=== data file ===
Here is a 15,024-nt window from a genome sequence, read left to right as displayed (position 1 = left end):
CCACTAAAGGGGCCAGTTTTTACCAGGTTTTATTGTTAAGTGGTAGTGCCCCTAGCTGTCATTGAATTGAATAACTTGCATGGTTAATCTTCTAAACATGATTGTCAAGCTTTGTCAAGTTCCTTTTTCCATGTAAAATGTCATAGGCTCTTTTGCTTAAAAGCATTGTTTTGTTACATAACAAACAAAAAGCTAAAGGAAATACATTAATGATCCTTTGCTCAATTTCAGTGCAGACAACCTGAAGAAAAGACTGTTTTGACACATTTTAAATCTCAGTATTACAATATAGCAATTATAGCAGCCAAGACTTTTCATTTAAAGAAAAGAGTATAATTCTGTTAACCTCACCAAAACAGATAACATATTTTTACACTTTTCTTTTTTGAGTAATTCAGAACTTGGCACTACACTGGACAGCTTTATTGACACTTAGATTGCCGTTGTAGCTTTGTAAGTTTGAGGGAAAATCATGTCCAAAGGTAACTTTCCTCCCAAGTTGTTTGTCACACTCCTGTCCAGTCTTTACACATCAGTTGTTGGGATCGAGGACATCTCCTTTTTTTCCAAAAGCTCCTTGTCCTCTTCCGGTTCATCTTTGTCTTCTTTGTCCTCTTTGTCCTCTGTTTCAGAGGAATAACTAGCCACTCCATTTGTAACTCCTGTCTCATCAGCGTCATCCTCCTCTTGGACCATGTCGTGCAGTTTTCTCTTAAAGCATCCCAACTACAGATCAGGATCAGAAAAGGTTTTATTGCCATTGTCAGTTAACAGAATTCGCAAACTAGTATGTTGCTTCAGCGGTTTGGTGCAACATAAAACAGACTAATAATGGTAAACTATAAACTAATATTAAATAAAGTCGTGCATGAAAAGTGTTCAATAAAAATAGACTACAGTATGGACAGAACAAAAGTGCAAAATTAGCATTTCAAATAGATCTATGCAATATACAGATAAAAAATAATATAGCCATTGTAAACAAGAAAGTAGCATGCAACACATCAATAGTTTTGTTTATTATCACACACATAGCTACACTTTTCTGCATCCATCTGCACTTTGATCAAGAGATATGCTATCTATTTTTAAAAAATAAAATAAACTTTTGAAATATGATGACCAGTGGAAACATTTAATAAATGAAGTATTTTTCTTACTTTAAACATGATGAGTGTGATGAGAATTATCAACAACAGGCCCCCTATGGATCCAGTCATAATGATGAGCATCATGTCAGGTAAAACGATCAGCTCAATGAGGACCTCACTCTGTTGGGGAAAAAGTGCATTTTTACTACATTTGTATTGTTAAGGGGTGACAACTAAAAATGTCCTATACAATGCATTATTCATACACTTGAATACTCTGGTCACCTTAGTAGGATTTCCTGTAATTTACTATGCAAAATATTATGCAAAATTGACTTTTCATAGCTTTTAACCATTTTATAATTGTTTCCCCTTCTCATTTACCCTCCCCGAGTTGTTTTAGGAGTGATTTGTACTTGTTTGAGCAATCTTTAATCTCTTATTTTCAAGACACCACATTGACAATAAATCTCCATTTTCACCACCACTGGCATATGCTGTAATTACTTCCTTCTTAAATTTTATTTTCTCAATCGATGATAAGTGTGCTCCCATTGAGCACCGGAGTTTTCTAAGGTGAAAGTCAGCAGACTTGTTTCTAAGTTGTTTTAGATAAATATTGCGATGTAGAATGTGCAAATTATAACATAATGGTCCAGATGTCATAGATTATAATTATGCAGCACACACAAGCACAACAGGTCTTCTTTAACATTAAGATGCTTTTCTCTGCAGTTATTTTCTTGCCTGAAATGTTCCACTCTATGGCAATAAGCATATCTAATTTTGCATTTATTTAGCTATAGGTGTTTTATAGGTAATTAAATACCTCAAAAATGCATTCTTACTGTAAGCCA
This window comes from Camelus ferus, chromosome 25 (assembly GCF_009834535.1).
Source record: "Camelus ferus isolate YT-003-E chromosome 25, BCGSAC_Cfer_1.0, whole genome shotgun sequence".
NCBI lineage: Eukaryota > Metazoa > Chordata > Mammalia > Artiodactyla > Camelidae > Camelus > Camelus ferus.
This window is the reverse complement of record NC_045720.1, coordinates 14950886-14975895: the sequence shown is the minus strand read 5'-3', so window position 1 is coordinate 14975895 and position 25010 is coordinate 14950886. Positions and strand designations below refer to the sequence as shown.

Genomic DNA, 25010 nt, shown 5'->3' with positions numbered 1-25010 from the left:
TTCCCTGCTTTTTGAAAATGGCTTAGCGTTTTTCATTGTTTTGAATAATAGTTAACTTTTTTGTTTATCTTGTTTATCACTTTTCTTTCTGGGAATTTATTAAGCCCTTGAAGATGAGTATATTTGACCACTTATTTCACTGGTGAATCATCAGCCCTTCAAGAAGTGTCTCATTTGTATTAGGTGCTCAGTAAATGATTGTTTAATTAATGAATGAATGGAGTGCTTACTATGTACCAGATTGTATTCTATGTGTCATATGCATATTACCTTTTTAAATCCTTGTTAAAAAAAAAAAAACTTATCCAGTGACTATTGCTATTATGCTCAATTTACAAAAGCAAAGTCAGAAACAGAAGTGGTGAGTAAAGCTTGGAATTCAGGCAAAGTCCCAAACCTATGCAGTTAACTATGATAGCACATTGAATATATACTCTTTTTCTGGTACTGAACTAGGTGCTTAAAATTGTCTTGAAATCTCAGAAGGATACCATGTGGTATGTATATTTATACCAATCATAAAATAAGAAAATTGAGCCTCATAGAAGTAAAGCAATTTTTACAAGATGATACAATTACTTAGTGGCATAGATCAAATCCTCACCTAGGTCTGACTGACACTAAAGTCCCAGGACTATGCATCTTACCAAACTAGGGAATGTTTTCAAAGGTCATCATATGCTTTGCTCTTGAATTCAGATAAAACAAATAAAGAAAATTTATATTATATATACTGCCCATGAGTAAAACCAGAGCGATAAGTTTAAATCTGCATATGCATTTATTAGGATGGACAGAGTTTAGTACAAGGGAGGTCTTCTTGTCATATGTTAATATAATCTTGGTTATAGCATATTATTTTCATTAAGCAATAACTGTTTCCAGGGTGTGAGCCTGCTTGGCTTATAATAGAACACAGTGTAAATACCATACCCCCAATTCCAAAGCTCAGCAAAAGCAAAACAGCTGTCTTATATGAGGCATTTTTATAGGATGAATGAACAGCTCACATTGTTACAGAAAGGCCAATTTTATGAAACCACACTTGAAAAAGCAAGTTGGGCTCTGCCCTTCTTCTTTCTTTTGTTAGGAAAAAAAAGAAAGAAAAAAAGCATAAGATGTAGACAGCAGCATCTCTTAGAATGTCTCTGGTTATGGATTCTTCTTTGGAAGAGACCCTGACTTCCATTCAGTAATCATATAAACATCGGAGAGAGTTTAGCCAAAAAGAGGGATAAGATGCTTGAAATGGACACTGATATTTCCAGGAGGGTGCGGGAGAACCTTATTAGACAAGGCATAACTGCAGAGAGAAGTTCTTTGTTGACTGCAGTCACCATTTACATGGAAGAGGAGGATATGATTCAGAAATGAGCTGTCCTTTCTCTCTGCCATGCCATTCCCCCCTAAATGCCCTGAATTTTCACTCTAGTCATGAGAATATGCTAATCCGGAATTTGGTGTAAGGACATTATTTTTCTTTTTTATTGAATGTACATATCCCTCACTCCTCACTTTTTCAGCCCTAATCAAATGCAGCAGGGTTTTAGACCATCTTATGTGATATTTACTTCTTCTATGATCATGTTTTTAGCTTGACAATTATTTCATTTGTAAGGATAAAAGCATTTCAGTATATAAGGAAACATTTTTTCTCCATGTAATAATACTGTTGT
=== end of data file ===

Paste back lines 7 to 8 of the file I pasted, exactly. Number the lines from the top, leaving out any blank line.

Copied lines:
Genomic DNA, 25010 nt, shown 5'->3' with positions numbered 1-25010 from the left:
TTCCCTGCTTTTTGAAAATGGCTTAGCGTTTTTCATTGTTTTGAATAATAGTTAACTTTTTTGTTTATCTTGTTTATCACTTTTCTTTCTGGGAATTTATTAAGCCCTTGAAGATGAGTATATTTGACCACTTATTTCACTGGTGAATCATCAGCCCTTCAAGAAGTGTCTCATTTGTATTAGGTGCTCAGTAAATGATTGTTTAATTAATGAATGAATGGAGTGCTTACTATGTACCAGATTGTATTCTATGTGTCATATGCATATTACCTTTTTAAATCCTTGTTAAAAAAAAAAAAACTTATCCAGTGACTATTGCTATTATGCTCAATTTACAAAAGCAAAGTCAGAAACAGAAGTGGTGAGTAAAGCTTGGAATTCAGGCAAAGTCCCAAACCTATGCAGTTAACTATGATAGCACATTGAATATATACTCTTTTTCTGGTACTGAACTAGGTGCTTAAAATTGTCTTGAAATCTCAGAAGGATACCATGTGGTATGTATATTTATACCAATCATAAAATAAGAAAATTGAGCCTCATAGAAGTAAAGCAATTTTTACAAGATGATACAATTACTTAGTGGCATAGATCAAATCCTCACCTAGGTCTGACTGACACTAAAGTCCCAGGACTATGCATCTTACCAAACTAGGGAATGTTTTCAAAGGTCATCATATGCTTTGCTCTTGAATTCAGATAAAACAAATAAAGAAAATTTATATTATATATACTGCCCATGAGTAAAACCAGAGCGATAAGTTTAAATCTGCATATGCATTTATTAGGATGGACAGAGTTTAGTACAAGGGAGGTCTTCTTGTCATATGTTAATATAATCTTGGTTATAGCATATTATTTTCATTAAGCAATAACTGTTTCCAGGGTGTGAGCCTGCTTGGCTTATAATAGAACACAGTGTAAATACCATACCCCCAATTCCAAAGCTCAGCAAAAGCAAAACAGCTGTCTTATATGAGGCATTTTTATAGGATGAATGAACAGCTCACATTGTTACAGAAAGGCCAATTTTATGAAACCACACTTGAAAAAGCAAGTTGGGCTCTGCCCTTCTTCTTTCTTTTGTTAGGAAAAAAAAGAAAGAAAAAAAGCATAAGATGTAGACAGCAGCATCTCTTAGAATGTCTCTGGTTATGGATTCTTCTTTGGAAGAGACCCTGACTTCCATTCAGTAATCATATAAACATCGGAGAGAGTTTAGCCAAAAAGAGGGATAAGATGCTTGAAATGGACACTGATATTTCCAGGAGGGTGCGGGAGAACCTTATTAGACAAGGCATAACTGCAGAGAGAAGTTCTTTGTTGACTGCAGTCACCATTTACATGGAAGAGGAGGATATGATTCAGAAATGAGCTGTCCTTTCTCTCTGCCATGCCATTCCCCCCTAAATGCCCTGAATTTTCACTCTAGTCATGAGAATATGCTAATCCGGAATTTGGTGTAAGGACATTATTTTTCTTTTTTATTGAATGTACATATCCCTCACTCCTCACTTTTTCAGCCCTAATCAAATGCAGCAGGGTTTTAGACCATCTTATGTGATATTTACTTCTTCTATGATCATGTTTTTAGCTTGACAATTATTTCATTTGTAAGGATAAAAGCATTTCAGTATATAAGGAAACATTTTTTCTCCATGTAATAATACTGTTGT